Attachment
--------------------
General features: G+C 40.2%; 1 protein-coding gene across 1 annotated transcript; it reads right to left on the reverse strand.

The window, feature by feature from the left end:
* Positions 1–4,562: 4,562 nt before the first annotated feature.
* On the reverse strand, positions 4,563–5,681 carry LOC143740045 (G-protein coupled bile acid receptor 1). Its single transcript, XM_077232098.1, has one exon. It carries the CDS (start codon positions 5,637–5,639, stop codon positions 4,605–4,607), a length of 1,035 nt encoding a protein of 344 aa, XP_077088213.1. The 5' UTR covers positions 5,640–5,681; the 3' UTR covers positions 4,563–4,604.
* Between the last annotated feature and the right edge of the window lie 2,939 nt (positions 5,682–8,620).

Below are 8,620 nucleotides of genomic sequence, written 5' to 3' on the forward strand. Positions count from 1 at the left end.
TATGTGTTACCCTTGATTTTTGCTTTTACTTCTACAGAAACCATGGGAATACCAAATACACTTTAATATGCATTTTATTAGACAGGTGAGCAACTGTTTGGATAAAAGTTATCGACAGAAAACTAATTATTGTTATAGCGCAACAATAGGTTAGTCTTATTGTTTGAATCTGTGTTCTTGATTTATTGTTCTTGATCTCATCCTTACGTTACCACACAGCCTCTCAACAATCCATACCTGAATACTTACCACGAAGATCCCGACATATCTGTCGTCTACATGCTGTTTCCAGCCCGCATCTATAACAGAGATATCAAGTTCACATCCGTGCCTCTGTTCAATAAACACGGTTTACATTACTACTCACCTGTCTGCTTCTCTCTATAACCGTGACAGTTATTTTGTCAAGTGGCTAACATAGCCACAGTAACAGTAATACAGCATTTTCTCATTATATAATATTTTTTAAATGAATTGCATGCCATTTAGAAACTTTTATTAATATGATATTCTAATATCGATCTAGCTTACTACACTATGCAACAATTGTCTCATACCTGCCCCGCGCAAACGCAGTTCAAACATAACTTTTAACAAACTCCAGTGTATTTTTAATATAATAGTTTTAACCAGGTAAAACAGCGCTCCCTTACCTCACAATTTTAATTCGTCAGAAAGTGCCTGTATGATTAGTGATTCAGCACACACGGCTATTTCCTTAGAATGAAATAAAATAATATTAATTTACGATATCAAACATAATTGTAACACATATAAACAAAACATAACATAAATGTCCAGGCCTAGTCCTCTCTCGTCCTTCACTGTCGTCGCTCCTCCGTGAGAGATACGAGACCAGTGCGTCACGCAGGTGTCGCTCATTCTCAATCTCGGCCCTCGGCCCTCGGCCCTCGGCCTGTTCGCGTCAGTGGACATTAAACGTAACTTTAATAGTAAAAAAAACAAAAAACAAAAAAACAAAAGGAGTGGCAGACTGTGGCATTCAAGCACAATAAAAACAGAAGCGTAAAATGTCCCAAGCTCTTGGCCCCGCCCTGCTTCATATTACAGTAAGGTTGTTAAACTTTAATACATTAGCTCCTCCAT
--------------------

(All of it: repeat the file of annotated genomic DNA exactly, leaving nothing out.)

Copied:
General features: G+C 40.2%; 1 protein-coding gene across 1 annotated transcript; it reads right to left on the reverse strand.

The window, feature by feature from the left end:
* Positions 1–4,562: 4,562 nt before the first annotated feature.
* On the reverse strand, positions 4,563–5,681 carry LOC143740045 (G-protein coupled bile acid receptor 1). Its single transcript, XM_077232098.1, has one exon. It carries the CDS (start codon positions 5,637–5,639, stop codon positions 4,605–4,607), a length of 1,035 nt encoding a protein of 344 aa, XP_077088213.1. The 5' UTR covers positions 5,640–5,681; the 3' UTR covers positions 4,563–4,604.
* Between the last annotated feature and the right edge of the window lie 2,939 nt (positions 5,682–8,620).

Below are 8,620 nucleotides of genomic sequence, written 5' to 3' on the forward strand. Positions count from 1 at the left end.
TATGTGTTACCCTTGATTTTTGCTTTTACTTCTACAGAAACCATGGGAATACCAAATACACTTTAATATGCATTTTATTAGACAGGTGAGCAACTGTTTGGATAAAAGTTATCGACAGAAAACTAATTATTGTTATAGCGCAACAATAGGTTAGTCTTATTGTTTGAATCTGTGTTCTTGATTTATTGTTCTTGATCTCATCCTTACGTTACCACACAGCCTCTCAACAATCCATACCTGAATACTTACCACGAAGATCCCGACATATCTGTCGTCTACATGCTGTTTCCAGCCCGCATCTATAACAGAGATATCAAGTTCACATCCGTGCCTCTGTTCAATAAACACGGTTTACATTACTACTCACCTGTCTGCTTCTCTCTATAACCGTGACAGTTATTTTGTCAAGTGGCTAACATAGCCACAGTAACAGTAATACAGCATTTTCTCATTATATAATATTTTTTAAATGAATTGCATGCCATTTAGAAACTTTTATTAATATGATATTCTAATATCGATCTAGCTTACTACACTATGCAACAATTGTCTCATACCTGCCCCGCGCAAACGCAGTTCAAACATAACTTTTAACAAACTCCAGTGTATTTTTAATATAATAGTTTTAACCAGGTAAAACAGCGCTCCCTTACCTCACAATTTTAATTCGTCAGAAAGTGCCTGTATGATTAGTGATTCAGCACACACGGCTATTTCCTTAGAATGAAATAAAATAATATTAATTTACGATATCAAACATAATTGTAACACATATAAACAAAACATAACATAAATGTCCAGGCCTAGTCCTCTCTCGTCCTTCACTGTCGTCGCTCCTCCGTGAGAGATACGAGACCAGTGCGTCACGCAGGTGTCGCTCATTCTCAATCTCGGCCCTCGGCCCTCGGCCCTCGGCCTGTTCGCGTCAGTGGACATTAAACGTAACTTTAATAGTAAAAAAAACAAAAAACAAAAAAACAAAAGGAGTGGCAGACTGTGGCATTCAAGCACAATAAAAACAGAAGCGTAAAATGTCCCAAGCTCTTGGCCCCGCCCTGCTTCATATTACAGTAAGGTTGTTAAACTTTAATACATTAGCTCCTCCAT